Students going to university this autumn are being urged to get a vaccine against meningitis as a deadly strain is on the rise.
Public Health England says the jab will help protect against a "a highly aggressive strain" of meningitis W.
Meningitis W infection is fatal in one in 10 cases and can lead to long-term health complications including deafness, epilepsy and amputations.
Health experts are warning students the infection "can be like a very bad hangover that quickly gets worse".
Almost 200 people got meningitis W in the last 12 months - compared to just 22 in 2009 in England.
Officials say new students are at risk as they often mix closely with groups of unfamiliar people - some who may unknowingly carry the bug.
Last year, student Sophie Royce contracted the strain of meningitis and urged teenagers to get vaccinated.
Sophie suffered cardiac arrest and major organ failure, lost the tips of her fingers and most of her right foot after getting MenW.
She told ITV News at the time: "It's such a vicious disease. I knew what it was before I was ill but I only thought it happened in babies, which is such a big meningitis myth, it can happen to anybody."
Vinny Smith, chief executive of the Meningitis Research Foundation said the infection can seem like a "very bad hangover".
He said: "It's also vital to watch out for your friends if they're unwell. If people do have meningitis it can be like a very bad hangover that quickly gets worse. It can be deadly so act fast and get medical help."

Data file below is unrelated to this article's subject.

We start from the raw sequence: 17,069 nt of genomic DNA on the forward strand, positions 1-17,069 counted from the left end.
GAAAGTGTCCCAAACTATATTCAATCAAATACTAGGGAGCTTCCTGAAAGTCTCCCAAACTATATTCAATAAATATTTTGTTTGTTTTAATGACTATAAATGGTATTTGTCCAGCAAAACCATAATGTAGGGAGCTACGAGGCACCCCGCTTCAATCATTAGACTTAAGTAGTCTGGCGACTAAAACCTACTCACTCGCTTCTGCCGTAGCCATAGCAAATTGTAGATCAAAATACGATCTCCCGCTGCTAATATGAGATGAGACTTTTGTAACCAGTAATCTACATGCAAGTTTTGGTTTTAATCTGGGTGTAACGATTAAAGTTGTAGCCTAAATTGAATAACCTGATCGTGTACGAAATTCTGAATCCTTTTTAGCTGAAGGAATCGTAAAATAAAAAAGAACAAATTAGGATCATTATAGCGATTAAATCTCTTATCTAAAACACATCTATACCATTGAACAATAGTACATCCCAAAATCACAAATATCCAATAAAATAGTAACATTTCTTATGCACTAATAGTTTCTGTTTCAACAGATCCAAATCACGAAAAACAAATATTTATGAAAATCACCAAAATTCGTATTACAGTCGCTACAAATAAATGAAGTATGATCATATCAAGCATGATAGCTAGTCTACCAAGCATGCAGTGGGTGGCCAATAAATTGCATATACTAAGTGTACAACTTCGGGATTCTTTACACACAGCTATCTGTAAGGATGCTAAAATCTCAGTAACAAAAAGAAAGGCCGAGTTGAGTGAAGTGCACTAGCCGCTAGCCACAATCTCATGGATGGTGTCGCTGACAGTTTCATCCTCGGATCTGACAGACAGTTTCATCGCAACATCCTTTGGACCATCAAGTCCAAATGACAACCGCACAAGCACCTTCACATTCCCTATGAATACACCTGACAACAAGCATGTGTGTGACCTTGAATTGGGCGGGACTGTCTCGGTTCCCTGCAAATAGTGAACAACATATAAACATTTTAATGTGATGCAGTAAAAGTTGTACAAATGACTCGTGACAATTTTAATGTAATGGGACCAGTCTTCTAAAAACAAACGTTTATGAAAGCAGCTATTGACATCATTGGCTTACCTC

GPs are writing to school leavers to encourage them to get vaccinated, whether they are going to university or not.
Dr Mary Ramsay, head of immunisation at PHE, said: "Since 2009, there has been a rapid increase in cases of MenW across England, with students particularly at risk.
"Protecting young people from this potentially deadly disease as they embark upon one of the most important periods of their lives is vitally important. The vaccination will save lives and prevent lifelong devastating disability.
"We are encouraging all eligible 17 and 18-year-olds who have just left school to get vaccinated - particularly those heading to college or university.
"Young people and those around them should be alert to the signs and symptoms ofmeningitis and septicaemia. Get vaccinated as soon as possible, remain vigilant and seek urgent medical help if you have concerns for yourself or friends."